INSKEEP: Suleiman saying that the army has been put in charge. Does that mean that Omar Suleiman is in charge?

M: No, it doesn't. It's - if that had been the case, then he, as vice president, would've become president. All he said right now is that a council is in charge. So the power is diluted between various senior military officers. It's not even clear yet whether Suleiman is within that council. So his role is very murky at the moment.

INSKEEP: Although it's unusual that Suleiman would be the man who would make the announcement that Mubarak is going. It suggests that Suleiman is the man who's standing there to take over. But it doesn't seem to be that that's the concrete reality, is what you're saying.

M: Yes. I don't think we should read too much into the fact that Suleiman made this statement for now because - he had to make this statement, if only because Hosni Mubarak himself probably couldn't bring himself to make that statement.

INSKEEP: How would you describe the mood where you are, in Cairo?

M: The mood is ecstatic. There's nothing like it. You know, it's 10 times what the reaction would be if Egypt had won the World Cup.


INSKEEP: Well, you know, there's a different World Cup winner every few years. You don't have a 30-year ruler go away that often.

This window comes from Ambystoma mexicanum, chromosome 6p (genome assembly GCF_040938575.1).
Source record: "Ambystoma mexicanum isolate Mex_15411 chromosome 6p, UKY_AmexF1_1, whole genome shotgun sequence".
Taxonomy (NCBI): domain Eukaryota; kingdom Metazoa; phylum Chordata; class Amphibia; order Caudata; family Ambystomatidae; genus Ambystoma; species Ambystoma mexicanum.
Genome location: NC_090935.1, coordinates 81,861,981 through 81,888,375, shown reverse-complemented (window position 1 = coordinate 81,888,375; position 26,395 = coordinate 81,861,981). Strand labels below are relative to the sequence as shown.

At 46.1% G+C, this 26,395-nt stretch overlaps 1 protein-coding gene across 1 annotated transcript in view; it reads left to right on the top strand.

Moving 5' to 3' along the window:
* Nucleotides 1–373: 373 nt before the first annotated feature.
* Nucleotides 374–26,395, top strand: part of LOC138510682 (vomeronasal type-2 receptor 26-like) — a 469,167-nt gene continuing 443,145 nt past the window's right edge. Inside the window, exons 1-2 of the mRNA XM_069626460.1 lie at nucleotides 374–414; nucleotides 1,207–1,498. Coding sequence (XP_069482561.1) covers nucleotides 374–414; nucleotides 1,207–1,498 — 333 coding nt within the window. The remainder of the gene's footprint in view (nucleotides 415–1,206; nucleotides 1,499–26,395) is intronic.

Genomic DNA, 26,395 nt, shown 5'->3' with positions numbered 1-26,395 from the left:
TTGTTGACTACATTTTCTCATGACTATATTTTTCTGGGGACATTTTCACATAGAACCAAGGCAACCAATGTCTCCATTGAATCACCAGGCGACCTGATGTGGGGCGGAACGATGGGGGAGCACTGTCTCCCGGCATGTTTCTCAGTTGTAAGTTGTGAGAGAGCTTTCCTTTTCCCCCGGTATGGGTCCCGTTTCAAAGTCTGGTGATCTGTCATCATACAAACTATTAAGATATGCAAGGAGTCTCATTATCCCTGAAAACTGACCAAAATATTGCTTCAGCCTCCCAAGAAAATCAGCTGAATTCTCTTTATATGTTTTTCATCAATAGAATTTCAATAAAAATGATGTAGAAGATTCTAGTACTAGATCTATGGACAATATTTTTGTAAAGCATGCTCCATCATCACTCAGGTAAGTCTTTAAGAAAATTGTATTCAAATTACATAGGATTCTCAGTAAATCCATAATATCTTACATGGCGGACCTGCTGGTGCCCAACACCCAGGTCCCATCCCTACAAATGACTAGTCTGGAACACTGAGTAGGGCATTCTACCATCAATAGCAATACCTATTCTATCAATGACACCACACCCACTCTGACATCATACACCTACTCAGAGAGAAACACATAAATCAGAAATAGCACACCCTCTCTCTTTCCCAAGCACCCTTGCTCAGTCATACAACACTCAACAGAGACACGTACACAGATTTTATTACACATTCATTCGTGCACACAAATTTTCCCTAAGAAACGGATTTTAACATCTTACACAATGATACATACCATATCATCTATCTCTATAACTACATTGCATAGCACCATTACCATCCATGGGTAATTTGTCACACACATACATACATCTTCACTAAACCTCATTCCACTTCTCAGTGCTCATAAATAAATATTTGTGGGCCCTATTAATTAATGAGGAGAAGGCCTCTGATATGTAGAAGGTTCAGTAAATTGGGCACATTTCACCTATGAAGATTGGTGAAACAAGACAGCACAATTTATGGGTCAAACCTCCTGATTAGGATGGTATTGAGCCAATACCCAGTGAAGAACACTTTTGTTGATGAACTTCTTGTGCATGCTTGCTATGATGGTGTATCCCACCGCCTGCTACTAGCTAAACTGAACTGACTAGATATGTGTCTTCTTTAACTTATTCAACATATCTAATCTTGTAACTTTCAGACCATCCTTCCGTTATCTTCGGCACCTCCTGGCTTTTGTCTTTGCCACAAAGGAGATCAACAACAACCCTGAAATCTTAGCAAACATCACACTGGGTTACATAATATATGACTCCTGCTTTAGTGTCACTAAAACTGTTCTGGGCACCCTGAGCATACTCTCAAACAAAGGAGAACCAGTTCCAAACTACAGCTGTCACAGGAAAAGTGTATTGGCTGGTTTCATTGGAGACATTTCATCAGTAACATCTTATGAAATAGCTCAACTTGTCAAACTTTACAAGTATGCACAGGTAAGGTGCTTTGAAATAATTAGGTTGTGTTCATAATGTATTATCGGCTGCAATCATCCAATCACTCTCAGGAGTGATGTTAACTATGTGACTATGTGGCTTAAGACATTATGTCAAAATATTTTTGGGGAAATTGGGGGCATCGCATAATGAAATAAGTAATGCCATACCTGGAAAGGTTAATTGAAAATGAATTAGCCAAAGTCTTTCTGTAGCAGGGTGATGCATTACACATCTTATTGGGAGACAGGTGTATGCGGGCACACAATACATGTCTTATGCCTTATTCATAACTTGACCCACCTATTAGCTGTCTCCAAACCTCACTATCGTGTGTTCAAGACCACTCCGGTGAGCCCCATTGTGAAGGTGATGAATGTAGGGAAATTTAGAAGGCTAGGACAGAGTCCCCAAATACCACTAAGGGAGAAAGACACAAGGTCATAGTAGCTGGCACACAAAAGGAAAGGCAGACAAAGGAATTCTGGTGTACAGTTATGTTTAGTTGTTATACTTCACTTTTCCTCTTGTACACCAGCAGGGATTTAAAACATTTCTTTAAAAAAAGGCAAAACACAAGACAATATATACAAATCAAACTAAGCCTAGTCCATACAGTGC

M: Exactly. This is the first time this happens in Egypt's entire history, and it's a long history. I mean, I'm hearing - I'm a kilometer away from Tahrir Square, and I'm hearing the cheers from here - this chorus passing by on the streets, honking their horns. It's going to be an all-night party.

INSKEEP: I wonder if the reaction is even more emotional because people thought they were going to get this result yesterday, and were disappointed and depressed and crushed - and then came back today, and this happens.

M: Yeah, yes, absolutely. I mean, people, after yesterday's speech, didn't know what to think. And there was - I think one of the reasons that the army has taken charge is because there was concern that the tide was turning against it, that people could no longer stand this supposed position of neutrality the army was taking. So I think the - today's amazing protest - I mean, maybe a fifth of Egypt's population's out on the streets - forced the army's hand.

INSKEEP: We've just got a couple of seconds left. Do you think people trust the army?

M: I think that remains unclear. I think the protesters themselves will be divided. They'll certainly want guarantees that they haven't fought this battle for 18 days, to return to another Mubarak. And I don't think that's going to happen. There's been a definitive break with the past. And - but the struggle continues.

INSKEEP: Issandr El Amrani, thanks very much, as always, for your analysis. Appreciate it.

M: Thank you.